How did you know you were ready to launch your own firm?
In that last year at Sherwin-Williams, I felt like I was in this box where I couldn’t really roll up my sleeves and get my hands really dirty—I started to feel constrained by it, and I started to think, You know what, I’m ready to take this leap. My schooling did a great job of showing me the business side of things as well as the beautiful aesthetics and design, so I felt [ready for it].
You might be the first person I’ve ever heard say that design school prepared you for running a business, too! What did that business education piece look like when you were in school?
I minored in entrepreneurship—it wasn’t intentional, but it just so happened that by the time I got to my junior year, I had taken [enough] business classes that I was only two or three more classes away from earning an entrepreneurship minor. That gave me the basic principles. As far as boots on the ground experience, I don’t know that there’s any university that’s going to give you those tools, honestly. I’m still learning. But the biggest thing they did teach me is that those principles that are going to be fleshed out 10 times over in the experience—it’s not that I’m so confident in the business side of things because of the university, it’s that they were very realistic about what I was running into, almost to the point that it scared me [and kept my from launching my own firm] for the first few years.
What were the things you were afraid of when you graduated?
Keeping track of the numbers and staying on top of the accounting piece, and then having the conversations about those things to your clients—all the things that the typical free-spirited creative mindset clashes with. I was down for the risk-taking and throwing yourself out there, but I was very honest with myself about what my weaknesses were. I love all of this left-side stuff, but that right-side stuff was like, “Ugh, I’m good at this, but I really don’t enjoy it.”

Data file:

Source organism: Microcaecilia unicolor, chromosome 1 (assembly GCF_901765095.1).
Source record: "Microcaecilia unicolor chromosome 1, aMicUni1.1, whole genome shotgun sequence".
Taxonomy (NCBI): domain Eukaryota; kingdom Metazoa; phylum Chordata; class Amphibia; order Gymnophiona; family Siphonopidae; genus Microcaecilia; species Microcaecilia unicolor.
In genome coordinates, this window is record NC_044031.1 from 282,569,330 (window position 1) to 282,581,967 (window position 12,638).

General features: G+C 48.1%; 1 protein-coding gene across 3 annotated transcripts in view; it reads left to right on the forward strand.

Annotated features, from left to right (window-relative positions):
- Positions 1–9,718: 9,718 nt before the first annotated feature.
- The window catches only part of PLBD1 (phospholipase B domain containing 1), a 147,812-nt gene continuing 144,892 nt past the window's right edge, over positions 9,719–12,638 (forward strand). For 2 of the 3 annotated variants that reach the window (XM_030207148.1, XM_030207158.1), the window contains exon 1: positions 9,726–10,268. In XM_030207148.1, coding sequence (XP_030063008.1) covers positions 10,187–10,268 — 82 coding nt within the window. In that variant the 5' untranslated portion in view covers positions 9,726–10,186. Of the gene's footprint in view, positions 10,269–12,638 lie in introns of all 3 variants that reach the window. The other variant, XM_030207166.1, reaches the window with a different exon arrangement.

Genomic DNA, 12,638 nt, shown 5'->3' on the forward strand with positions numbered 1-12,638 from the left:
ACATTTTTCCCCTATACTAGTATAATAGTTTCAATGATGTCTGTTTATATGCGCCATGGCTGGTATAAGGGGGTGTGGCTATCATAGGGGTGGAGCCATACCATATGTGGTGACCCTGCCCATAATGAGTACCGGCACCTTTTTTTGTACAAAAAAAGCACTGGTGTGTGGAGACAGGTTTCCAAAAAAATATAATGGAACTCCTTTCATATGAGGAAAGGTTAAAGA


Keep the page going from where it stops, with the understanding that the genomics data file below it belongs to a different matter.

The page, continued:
Are you still doing all of that for your business, or have you outsourced some of that?
I’m still doing it all. One thing that I have just come to grips with is being very honest with myself about the things that don’t necessarily come naturally to me or that I don’t enjoy, and I try and tackle those first—or at least put systems and processes around them to ensure that they’re easier than what I may assume they are. I’m a list person. The minute I move away from those systems, that’s where I get myself in trouble. I think it’s important to be honest with yourself about what works for you and embrace that.
What do you wish you knew when you were starting out?
Knowing the importance of educating your client early and often. [You can’t] have the expectation that they know anything about what you’re doing, even from a budget perspective. When they [tell you what they want to spend], they’re not trying to hide their money from you, they just have no clue what good design costs. You have to spend time having good, honest conversations about the budget. The best advice that anyone has ever given me, and that I will give anyone, is be honest and have that conversation early.
Have you changed the way that you bill over the course of having your firm?
Initially I was giving random numbers based on square feet: “I think this room will cost this.” But I had to check myself on my time—I think that’s a little bit harder to charge for, just because, how do you put a number to that? My rates have increased as I grow confidence in my worth. And the more experience you have, the more appreciation a client is going to have for you. It also goes back to educating them on what you’re doing—even if it’s killing gas driving 30 minutes to their house, or driving two hours to High Point to visit a showroom for their project. Little things like that have to be part of the educational conversation.
What kind of systems have you put in place?
Early on, one of the challenges that I had to check myself on was not allowing the client to run my business model—not allowing them to speed up a process when I know how long it’s going to take. If they’re saying, “Hey, I need this in two months,” but you know the design process going to take three to six months, communicating that up front is a way that you can honor your systems, your processes, and it’s a way that you can honor your client to get a better end result. That’s the main thing that I’ve stayed true to. When I started, I offered five different packages; since then, I’ve tailored it down to three through trial and error and figuring out what works for me.
How has your client management style evolved?